Harry Shaw was born in 1893 in Birstall, Leeds. He was one of ten children, six boys and four girls, and most of them followed their father into the weaving industry. There was little alternative to mill work other than mining, and Harry took up that option like his older brother Walter. When the First World War broke out he was living at 12 Cranbrook Rd in Wheatley, Doncaster and working at Brodsworth Colliery.
Despite being in what was a reserved occupation, he volunteered for the army when the call to arms came, as did three of his brothers. He enlisted in June 1915 and joined the Royal Engineers. His army records show him as a small man, 5ft 3”, and despite being only 22, with “artificial teeth in upper jaw”. He did his army training in Doncaster then embarked for France from Southampton in June 1916. Brother Fred had enlisted around the same time as Harry and they both found themselves in the 231st Company working together in France.
Harry’s mining background made him ideal for the sort of work his company was engaged in in France. This consisted of all kinds of support work, including bridge building, road repairs and of course mining under the German lines. This was all dangerous work, with the records showing plenty of instances of sappers being killed and wounded by shelling and shrapnel, plus the company did take part in raids where several men were killed. Despite all this Harry’s hospitalization from 19th October 1917 to 19th March 1918 wasn’t from a wound sustained working or fighting – but from a kick in the testicles while playing football! The resulting serious medical condition, called orchitis, meant he got the “Blighty one” most soldiers longed for, and he was sent to hospital in Manchester.
By March 19th he was classed as Grade 2 and sent for “gradual physical exercise”, finally being fit for service in May and sent to Thetford then Aldershot for training. During this period he got two days confined to barracks and forfeited one day’s pay for overstaying leave by 22 hours. Could this have been because he had just got married? We know he married Emily Millicent Jackson sometime in September but not the exact date. It must have been a happy but also sad occasion, with the family surely still reeling from the recent deaths of brothers Fred and Harold. Young Harold was only 17 when he was killed in April and Fred had died of cancer in hospital just over a month before.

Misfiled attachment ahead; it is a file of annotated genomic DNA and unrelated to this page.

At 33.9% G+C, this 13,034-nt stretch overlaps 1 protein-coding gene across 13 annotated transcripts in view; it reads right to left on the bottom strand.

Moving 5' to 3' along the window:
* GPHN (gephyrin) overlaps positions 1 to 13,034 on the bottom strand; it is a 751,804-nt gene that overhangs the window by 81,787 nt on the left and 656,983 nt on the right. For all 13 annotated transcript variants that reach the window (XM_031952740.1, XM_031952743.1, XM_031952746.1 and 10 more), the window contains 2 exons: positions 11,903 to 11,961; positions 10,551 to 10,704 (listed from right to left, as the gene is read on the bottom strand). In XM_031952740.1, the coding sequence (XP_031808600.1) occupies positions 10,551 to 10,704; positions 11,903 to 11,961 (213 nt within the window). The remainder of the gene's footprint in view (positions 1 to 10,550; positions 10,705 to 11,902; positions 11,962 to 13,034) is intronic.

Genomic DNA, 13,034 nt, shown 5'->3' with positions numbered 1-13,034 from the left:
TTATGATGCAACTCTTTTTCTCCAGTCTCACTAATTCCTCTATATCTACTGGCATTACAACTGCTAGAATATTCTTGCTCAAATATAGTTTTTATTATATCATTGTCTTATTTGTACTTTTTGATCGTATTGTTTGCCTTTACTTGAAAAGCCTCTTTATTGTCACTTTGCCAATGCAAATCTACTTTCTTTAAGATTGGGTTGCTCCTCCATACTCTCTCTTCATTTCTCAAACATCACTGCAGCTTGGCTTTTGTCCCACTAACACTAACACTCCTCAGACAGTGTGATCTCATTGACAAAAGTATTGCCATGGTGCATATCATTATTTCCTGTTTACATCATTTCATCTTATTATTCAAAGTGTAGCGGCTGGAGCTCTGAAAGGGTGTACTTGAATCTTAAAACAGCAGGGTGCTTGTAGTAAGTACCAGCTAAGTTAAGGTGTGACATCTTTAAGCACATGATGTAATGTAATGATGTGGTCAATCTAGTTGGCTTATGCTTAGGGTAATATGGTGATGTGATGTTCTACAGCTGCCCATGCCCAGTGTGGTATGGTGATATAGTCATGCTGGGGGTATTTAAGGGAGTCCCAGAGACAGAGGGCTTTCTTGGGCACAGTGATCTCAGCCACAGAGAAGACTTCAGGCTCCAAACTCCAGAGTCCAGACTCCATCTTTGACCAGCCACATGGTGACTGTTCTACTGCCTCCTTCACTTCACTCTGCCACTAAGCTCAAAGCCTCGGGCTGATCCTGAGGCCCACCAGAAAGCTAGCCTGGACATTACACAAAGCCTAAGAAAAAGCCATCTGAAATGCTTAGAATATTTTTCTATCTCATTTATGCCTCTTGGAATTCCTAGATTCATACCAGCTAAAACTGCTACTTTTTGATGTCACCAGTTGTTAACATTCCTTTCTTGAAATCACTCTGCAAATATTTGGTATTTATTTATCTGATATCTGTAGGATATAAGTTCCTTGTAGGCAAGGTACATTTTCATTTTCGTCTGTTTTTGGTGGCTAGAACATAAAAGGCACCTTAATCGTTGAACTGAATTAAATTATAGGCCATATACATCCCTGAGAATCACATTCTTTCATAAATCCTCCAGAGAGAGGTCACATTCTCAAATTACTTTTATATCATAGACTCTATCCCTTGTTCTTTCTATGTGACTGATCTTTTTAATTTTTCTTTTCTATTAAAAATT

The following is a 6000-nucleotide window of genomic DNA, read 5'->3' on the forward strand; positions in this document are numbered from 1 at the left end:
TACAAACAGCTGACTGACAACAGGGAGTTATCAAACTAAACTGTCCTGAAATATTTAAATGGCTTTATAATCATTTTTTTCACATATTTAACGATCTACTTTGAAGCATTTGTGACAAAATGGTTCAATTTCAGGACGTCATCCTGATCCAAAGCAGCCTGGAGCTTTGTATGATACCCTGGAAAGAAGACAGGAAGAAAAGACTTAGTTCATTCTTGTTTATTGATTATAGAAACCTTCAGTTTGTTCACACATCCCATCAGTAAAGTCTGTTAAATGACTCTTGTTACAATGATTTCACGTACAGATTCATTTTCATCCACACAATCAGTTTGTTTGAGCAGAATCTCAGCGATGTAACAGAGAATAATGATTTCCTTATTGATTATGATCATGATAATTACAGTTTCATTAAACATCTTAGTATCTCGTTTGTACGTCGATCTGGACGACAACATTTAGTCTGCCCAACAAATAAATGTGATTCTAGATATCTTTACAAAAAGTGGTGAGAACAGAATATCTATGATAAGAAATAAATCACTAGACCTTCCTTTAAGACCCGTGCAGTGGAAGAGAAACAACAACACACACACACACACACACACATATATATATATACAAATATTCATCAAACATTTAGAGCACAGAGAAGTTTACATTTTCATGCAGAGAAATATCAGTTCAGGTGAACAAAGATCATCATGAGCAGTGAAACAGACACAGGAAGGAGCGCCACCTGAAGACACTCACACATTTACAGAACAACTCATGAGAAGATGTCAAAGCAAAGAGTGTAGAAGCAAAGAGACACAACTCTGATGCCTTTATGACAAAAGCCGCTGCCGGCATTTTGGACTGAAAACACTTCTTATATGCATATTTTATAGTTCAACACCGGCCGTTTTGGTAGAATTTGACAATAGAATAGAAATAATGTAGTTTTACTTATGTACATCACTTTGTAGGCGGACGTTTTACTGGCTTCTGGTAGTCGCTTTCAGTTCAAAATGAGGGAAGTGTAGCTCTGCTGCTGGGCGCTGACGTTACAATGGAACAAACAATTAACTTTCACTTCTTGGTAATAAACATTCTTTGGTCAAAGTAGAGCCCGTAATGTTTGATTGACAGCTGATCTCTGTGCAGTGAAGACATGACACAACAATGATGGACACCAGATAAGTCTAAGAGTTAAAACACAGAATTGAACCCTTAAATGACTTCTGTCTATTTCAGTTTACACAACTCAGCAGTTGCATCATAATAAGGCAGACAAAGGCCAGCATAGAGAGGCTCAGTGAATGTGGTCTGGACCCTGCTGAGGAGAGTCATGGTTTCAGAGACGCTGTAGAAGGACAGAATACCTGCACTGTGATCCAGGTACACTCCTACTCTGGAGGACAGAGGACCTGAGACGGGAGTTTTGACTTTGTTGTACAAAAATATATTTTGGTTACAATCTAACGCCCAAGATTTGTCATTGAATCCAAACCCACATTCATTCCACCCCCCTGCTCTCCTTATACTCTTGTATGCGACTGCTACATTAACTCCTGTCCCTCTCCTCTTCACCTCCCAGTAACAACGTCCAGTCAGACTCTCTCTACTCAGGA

The honeymoon was soon over as on the 8th September 1918 he was back in France and then sent on active service in Belgium. He joined the 61st Field Company at Busselboom, which was employed at Divisional HQ erecting buildings and making a dry weather mule track from Dickebusch through Ridge Wood. While working on this track on the 25th September 100 German raiders attacked no. 3 section, resulting in several men, including their officer, being wounded or taken prisoner. We can’t say for certain whether Harry took part in this action but it does underline the danger they were in despite working on what would appear at first sight to be a comparatively safe job behind the lines.
In October the Company moved up to Messines Ridge building bridges. After months of hard and dangerous work it must have been a wonderful moment on the 20th October 1918 when the 61st moved to billets in Tourcoing. There, as noted in the Company records:
“The inhabitants gave the troops a most rousing reception which produced a most lasting impression on all ranks. The civilians had flags hanging out of nearly every house and deemed it an honour to be allowed to shake hands. In the billets the inhabitants could not do enough for the troops and then the Company felt that they had had a certain degree of recompense for all the dreary and monotonous years spent on service. The reaction and attitude of the inhabitants put new life into the men”
They later moved on to Evregnies building bridges, then 4 ½ miles away in Espierres where they were employed on “repairing village.” All of this shows a different side to the war that is often depicted solely as men fighting in trenches.
Finally in December Harry was sent home and demobbed on 21st December 1918 as a miner. He was awarded the Victory and British medals.
After demobilisation Harry returned to work as a miner at Brodsworth pit. He continued his hard and dangerous work at the pit until 12th December 1949. That day, while at work, a roof fell in on him and he suffered a fractured pelvis. Harry never recovered from his injuries and died on the 24th December 1949.